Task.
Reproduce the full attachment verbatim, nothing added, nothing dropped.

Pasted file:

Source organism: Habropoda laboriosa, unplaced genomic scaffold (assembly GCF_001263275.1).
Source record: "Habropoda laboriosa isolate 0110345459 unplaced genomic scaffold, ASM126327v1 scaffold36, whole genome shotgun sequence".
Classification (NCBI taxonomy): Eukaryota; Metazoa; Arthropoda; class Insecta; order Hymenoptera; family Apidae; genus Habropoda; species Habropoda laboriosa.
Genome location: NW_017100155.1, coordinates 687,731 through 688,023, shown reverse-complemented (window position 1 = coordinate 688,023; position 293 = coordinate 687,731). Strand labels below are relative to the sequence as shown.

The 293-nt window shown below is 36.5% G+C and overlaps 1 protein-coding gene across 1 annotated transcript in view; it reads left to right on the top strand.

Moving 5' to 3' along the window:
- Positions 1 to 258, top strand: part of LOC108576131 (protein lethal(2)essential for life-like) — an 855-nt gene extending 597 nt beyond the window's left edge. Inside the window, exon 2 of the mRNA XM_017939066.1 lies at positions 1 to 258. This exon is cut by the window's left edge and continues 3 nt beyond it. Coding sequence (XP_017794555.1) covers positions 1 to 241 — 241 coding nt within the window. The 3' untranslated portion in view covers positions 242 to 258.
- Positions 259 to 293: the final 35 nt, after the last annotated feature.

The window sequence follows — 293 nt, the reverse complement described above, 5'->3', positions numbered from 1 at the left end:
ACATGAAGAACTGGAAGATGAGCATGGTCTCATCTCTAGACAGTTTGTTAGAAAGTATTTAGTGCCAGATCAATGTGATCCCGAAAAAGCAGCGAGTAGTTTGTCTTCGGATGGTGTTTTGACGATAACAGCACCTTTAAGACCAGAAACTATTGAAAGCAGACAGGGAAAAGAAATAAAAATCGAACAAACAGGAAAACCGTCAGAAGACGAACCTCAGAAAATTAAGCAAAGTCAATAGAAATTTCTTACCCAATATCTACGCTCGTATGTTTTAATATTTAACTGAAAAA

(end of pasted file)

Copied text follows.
Source organism: Habropoda laboriosa, unplaced genomic scaffold (assembly GCF_001263275.1).
Source record: "Habropoda laboriosa isolate 0110345459 unplaced genomic scaffold, ASM126327v1 scaffold36, whole genome shotgun sequence".
Classification (NCBI taxonomy): Eukaryota; Metazoa; Arthropoda; class Insecta; order Hymenoptera; family Apidae; genus Habropoda; species Habropoda laboriosa.
Genome location: NW_017100155.1, coordinates 687,731 through 688,023, shown reverse-complemented (window position 1 = coordinate 688,023; position 293 = coordinate 687,731). Strand labels below are relative to the sequence as shown.

The 293-nt window shown below is 36.5% G+C and overlaps 1 protein-coding gene across 1 annotated transcript in view; it reads left to right on the top strand.

Moving 5' to 3' along the window:
- Positions 1 to 258, top strand: part of LOC108576131 (protein lethal(2)essential for life-like) — an 855-nt gene extending 597 nt beyond the window's left edge. Inside the window, exon 2 of the mRNA XM_017939066.1 lies at positions 1 to 258. This exon is cut by the window's left edge and continues 3 nt beyond it. Coding sequence (XP_017794555.1) covers positions 1 to 241 — 241 coding nt within the window. The 3' untranslated portion in view covers positions 242 to 258.
- Positions 259 to 293: the final 35 nt, after the last annotated feature.

The window sequence follows — 293 nt, the reverse complement described above, 5'->3', positions numbered from 1 at the left end:
ACATGAAGAACTGGAAGATGAGCATGGTCTCATCTCTAGACAGTTTGTTAGAAAGTATTTAGTGCCAGATCAATGTGATCCCGAAAAAGCAGCGAGTAGTTTGTCTTCGGATGGTGTTTTGACGATAACAGCACCTTTAAGACCAGAAACTATTGAAAGCAGACAGGGAAAAGAAATAAAAATCGAACAAACAGGAAAACCGTCAGAAGACGAACCTCAGAAAATTAAGCAAAGTCAATAGAAATTTCTTACCCAATATCTACGCTCGTATGTTTTAATATTTAACTGAAAAA